Gigabit Wireless? Five 802.11ac Routers, Benchmarked

802.11ac Advances

Gigabit Wireless. This is the phrase that pays when it comes to marketing 802.11ac, because finally the wireless providers have a technology able to compete against structured CAT5e or CAT6 wiring. Why would you hassle with the deployment and location restrictions of wired networking if you can get the same results from Wi-Fi? You wouldn’t...if the promise held true, that is.

We saw in Gigabit Ethernet: Dude, Where's My Bandwidth? that you can get 100 MB/s+ throughput on a gigabit network using 28 feet of cable the same as 50 feet. The same story showed us it's nearly impervious to environmental interference. So, unlike wireless, we’re not left thinking, "Well, it says 1000 Mb/s, but I'm really only getting 30 MB/s." Providing you don't have any bottlenecks, gigabit is gigabit, period. As we’ll see, 802.11ac is not gigabit-class wireless. That's marketing. But is it better than 802.11n? Oh, most definitely.

To understand why 802.11ac is superior, we need to delve into some of its key advances over the prior Wi-Fi technology.

Exclusive use of the 5.0 GHz band. 802.11n makes use of either 2.4 GHz or 5.0 GHz, but we know that the 2.4 GHz range is already congested. It works, but 2.4 GHz is unreliable, and the more we want to trust it with high-bandwidth data, such as streaming HD video, the more reliability becomes a factor. Simply put, 2.4 GHz is almost tapped out, at least with current-gen approaches. You can force it into providing more performance, through “bad neighbor” tactics like channel bonding, but this has counterbalancing negative effects for others in the wireless community. The 5.0 GHz range is largely pristine land for wireless drilling, if you will, and the IEEE forces behind the new wireless standard opted to open it up for its next-gen resources.

Wider channel bandwidth. The 802.11n standard allows for the combination of two 20 MHz channels into a single 40 MHz bonded channel. In the 2.4 GHz range, already having 40 MHz channels dropped the number of effective channel options to just three. With 5.0 GHz Wi-Fi, we have 23 possible 20 MHz channels. This yields 11 effective 40 MHz channels. And now, with 802.11ac, we’re starting with 80 MHz channels, of which there are five non-overlapping options. And yes, the 802.11ac spec does scale up to 160 MHz bonded channels, but there will only be two such channels available. We’ll suspend judgment on whether 160 MHz is a good thing when we start hearing reports of how such super-wide channels perform in residential areas, particularly in the company of competing HDTV sets and smartphones.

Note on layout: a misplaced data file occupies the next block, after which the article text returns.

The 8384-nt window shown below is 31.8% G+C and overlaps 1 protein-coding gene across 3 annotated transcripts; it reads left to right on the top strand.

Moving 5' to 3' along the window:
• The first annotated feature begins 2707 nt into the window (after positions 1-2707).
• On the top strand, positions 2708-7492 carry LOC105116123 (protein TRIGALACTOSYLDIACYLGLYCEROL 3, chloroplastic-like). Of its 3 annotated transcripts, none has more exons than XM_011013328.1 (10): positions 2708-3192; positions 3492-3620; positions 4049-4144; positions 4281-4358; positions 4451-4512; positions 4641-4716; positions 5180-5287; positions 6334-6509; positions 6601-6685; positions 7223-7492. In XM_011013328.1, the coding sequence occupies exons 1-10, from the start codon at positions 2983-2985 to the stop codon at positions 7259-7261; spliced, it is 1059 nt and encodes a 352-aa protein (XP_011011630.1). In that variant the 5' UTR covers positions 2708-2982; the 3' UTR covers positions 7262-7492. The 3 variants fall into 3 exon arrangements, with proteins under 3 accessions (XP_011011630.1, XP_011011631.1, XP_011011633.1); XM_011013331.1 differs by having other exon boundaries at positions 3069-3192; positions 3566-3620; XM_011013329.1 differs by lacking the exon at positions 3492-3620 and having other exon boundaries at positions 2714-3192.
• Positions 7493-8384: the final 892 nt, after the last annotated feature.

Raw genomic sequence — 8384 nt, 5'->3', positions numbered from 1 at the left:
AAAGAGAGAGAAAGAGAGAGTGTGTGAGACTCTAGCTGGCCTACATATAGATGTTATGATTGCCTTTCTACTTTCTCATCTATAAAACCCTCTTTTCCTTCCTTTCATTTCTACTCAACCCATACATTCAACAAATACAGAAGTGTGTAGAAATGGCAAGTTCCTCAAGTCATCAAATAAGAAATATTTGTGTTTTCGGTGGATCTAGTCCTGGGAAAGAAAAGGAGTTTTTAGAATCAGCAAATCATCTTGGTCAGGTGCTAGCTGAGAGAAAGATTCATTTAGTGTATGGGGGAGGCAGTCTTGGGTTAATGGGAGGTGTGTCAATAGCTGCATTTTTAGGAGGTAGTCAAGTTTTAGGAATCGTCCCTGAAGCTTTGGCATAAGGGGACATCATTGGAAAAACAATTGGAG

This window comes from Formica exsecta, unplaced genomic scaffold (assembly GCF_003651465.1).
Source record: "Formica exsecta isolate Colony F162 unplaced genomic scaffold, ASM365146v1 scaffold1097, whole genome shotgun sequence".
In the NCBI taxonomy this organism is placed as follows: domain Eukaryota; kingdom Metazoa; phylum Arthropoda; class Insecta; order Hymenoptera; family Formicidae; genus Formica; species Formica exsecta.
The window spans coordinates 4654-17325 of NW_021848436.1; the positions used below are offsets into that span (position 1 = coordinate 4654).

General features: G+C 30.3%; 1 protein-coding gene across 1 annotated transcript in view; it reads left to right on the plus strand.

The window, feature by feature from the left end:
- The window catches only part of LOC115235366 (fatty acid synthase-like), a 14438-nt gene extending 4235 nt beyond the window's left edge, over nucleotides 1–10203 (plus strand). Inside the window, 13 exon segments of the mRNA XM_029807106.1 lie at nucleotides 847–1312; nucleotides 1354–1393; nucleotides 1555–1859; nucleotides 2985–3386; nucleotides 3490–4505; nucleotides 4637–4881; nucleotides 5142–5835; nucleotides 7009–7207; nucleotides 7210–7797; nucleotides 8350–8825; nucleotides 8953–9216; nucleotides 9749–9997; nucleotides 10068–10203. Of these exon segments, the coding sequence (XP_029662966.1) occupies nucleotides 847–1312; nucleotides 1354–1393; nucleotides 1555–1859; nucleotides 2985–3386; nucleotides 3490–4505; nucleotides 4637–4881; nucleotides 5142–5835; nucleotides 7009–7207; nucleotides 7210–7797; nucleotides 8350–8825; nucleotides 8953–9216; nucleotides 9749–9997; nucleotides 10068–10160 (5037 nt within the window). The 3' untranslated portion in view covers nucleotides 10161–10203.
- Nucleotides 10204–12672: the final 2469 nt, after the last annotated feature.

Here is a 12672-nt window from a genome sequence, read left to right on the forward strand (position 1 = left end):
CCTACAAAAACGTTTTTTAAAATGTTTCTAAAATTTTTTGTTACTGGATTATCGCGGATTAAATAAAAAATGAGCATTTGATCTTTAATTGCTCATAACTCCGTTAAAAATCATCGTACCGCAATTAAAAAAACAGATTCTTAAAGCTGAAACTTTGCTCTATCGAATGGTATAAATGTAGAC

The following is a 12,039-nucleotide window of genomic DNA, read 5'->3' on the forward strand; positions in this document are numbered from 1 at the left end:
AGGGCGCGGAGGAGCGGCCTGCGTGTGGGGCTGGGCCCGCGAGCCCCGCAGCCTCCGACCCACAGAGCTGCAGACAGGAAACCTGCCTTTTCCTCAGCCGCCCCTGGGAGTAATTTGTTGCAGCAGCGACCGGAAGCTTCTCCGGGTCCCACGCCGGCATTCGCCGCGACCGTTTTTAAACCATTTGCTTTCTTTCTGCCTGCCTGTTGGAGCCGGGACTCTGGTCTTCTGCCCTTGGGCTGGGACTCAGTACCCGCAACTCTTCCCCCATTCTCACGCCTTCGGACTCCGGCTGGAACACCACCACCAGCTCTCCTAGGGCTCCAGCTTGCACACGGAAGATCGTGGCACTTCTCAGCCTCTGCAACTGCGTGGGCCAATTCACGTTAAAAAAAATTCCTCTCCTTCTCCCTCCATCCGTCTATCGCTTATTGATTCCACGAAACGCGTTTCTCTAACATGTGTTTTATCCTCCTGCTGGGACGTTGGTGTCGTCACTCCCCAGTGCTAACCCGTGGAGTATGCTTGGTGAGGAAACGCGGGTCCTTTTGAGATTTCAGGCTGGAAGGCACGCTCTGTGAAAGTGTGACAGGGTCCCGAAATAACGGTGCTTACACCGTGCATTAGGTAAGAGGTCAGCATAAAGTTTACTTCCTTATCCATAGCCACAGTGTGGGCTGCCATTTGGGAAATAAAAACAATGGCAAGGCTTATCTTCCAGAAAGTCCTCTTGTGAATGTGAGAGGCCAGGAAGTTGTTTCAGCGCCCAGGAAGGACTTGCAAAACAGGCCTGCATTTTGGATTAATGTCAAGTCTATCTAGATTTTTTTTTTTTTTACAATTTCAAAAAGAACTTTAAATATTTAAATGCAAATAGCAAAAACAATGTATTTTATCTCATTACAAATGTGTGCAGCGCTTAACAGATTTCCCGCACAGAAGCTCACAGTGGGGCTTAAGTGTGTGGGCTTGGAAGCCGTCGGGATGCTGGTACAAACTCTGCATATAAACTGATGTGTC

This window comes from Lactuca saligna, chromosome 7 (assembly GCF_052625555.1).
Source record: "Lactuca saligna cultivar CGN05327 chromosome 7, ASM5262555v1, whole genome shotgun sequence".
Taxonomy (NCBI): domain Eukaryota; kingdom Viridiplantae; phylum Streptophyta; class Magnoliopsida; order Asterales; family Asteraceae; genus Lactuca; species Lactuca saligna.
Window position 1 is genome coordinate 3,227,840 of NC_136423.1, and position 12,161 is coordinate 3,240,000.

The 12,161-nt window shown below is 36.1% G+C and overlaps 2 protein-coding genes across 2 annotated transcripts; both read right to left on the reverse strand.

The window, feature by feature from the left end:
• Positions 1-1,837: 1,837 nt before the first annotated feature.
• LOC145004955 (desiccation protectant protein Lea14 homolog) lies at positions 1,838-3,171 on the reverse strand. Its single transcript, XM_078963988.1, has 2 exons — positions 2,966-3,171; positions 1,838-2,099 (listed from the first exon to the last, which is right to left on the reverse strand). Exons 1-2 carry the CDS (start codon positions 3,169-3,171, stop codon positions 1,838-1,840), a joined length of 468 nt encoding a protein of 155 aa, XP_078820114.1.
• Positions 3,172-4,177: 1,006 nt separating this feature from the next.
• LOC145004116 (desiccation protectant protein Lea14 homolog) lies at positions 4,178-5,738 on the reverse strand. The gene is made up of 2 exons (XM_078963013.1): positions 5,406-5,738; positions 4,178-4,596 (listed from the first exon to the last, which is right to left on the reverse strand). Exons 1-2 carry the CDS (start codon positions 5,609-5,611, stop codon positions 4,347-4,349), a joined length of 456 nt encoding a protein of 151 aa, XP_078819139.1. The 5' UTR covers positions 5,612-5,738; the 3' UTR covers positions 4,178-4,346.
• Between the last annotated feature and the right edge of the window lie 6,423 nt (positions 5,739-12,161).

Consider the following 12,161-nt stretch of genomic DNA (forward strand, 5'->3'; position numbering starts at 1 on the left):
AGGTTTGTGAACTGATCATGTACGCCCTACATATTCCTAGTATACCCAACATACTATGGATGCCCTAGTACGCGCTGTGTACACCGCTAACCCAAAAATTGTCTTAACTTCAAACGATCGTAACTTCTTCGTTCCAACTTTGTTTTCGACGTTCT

Mo’ MIMO. Multiple-in, multiple-out (MIMO) technology provides for the separation of a single data stream into more than one sub-stream able to travel along different radio paths. This separation and recombination of signals yields higher total data throughput in many circumstances. However, more sub-signals (properly called spatial streams), results in the need for more transmit (Tx) and receive (Rx) antennas. The 450 Mb/s rates advertised in the latest, highest-end 802.11n products are only possible with a 3x3:3 (three transmit, three receive, three stream) antenna array. While 802.11n provides for up to four spatial streams, 802.11ac can use up to eight.

MU-MIMO. Multiple-user MIMO can turn multiple users into spatially disparate, but wirelessly linked transmission resources. In other words, with multiple radio terminals in a given area, all can cooperate in order to improve each terminal’s performance. The singer-user MIMO found in 802.11n can only operate with the multiple antennas hard-wired into a single terminal. With MU-MIMO, 802.11ac access points will be able to process MIMO signals from multiple clients simultaneously, rather than having to hop quickly (and inefficiently) from one to the next. This should dramatically help with airtime fairness issues in highly-populated client environments.

Optional beamforming. In Why Your Wi-Fi Sucks and How It Can Be Helped, we spent considerable time delving into beamforming and the circumstances in which it can dramatically improve wireless throughput. At the time of that writing, there were no industry standard approaches to beamforming, leaving buyers to pick among a few vendors who chose to improve their 802.11n products with proprietary approaches to the technology.